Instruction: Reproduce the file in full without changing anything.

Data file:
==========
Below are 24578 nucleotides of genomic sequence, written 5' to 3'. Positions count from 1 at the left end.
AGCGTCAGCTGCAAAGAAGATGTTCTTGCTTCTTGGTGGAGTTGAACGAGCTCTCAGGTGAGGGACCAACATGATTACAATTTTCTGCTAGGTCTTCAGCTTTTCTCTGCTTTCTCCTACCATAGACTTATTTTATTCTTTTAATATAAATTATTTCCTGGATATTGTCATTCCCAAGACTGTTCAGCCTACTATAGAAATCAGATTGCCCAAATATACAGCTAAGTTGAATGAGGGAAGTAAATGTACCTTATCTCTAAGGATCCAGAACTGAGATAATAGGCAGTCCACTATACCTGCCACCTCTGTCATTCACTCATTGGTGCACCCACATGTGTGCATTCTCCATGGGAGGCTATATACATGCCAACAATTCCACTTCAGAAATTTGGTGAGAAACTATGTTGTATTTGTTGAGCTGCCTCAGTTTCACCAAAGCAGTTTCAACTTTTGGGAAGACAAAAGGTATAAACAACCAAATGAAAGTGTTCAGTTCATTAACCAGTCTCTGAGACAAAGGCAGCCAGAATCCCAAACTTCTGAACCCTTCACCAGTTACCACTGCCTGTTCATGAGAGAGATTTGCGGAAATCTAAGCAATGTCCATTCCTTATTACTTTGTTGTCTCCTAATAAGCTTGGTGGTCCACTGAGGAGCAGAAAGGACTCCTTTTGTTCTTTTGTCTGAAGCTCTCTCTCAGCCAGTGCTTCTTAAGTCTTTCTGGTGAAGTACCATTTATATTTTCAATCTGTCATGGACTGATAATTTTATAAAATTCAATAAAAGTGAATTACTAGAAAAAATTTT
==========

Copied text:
Below are 24578 nucleotides of genomic sequence, written 5' to 3'. Positions count from 1 at the left end.
AGCGTCAGCTGCAAAGAAGATGTTCTTGCTTCTTGGTGGAGTTGAACGAGCTCTCAGGTGAGGGACCAACATGATTACAATTTTCTGCTAGGTCTTCAGCTTTTCTCTGCTTTCTCCTACCATAGACTTATTTTATTCTTTTAATATAAATTATTTCCTGGATATTGTCATTCCCAAGACTGTTCAGCCTACTATAGAAATCAGATTGCCCAAATATACAGCTAAGTTGAATGAGGGAAGTAAATGTACCTTATCTCTAAGGATCCAGAACTGAGATAATAGGCAGTCCACTATACCTGCCACCTCTGTCATTCACTCATTGGTGCACCCACATGTGTGCATTCTCCATGGGAGGCTATATACATGCCAACAATTCCACTTCAGAAATTTGGTGAGAAACTATGTTGTATTTGTTGAGCTGCCTCAGTTTCACCAAAGCAGTTTCAACTTTTGGGAAGACAAAAGGTATAAACAACCAAATGAAAGTGTTCAGTTCATTAACCAGTCTCTGAGACAAAGGCAGCCAGAATCCCAAACTTCTGAACCCTTCACCAGTTACCACTGCCTGTTCATGAGAGAGATTTGCGGAAATCTAAGCAATGTCCATTCCTTATTACTTTGTTGTCTCCTAATAAGCTTGGTGGTCCACTGAGGAGCAGAAAGGACTCCTTTTGTTCTTTTGTCTGAAGCTCTCTCTCAGCCAGTGCTTCTTAAGTCTTTCTGGTGAAGTACCATTTATATTTTCAATCTGTCATGGACTGATAATTTTATAAAATTCAATAAAAGTGAATTACTAGAAAAAATTTT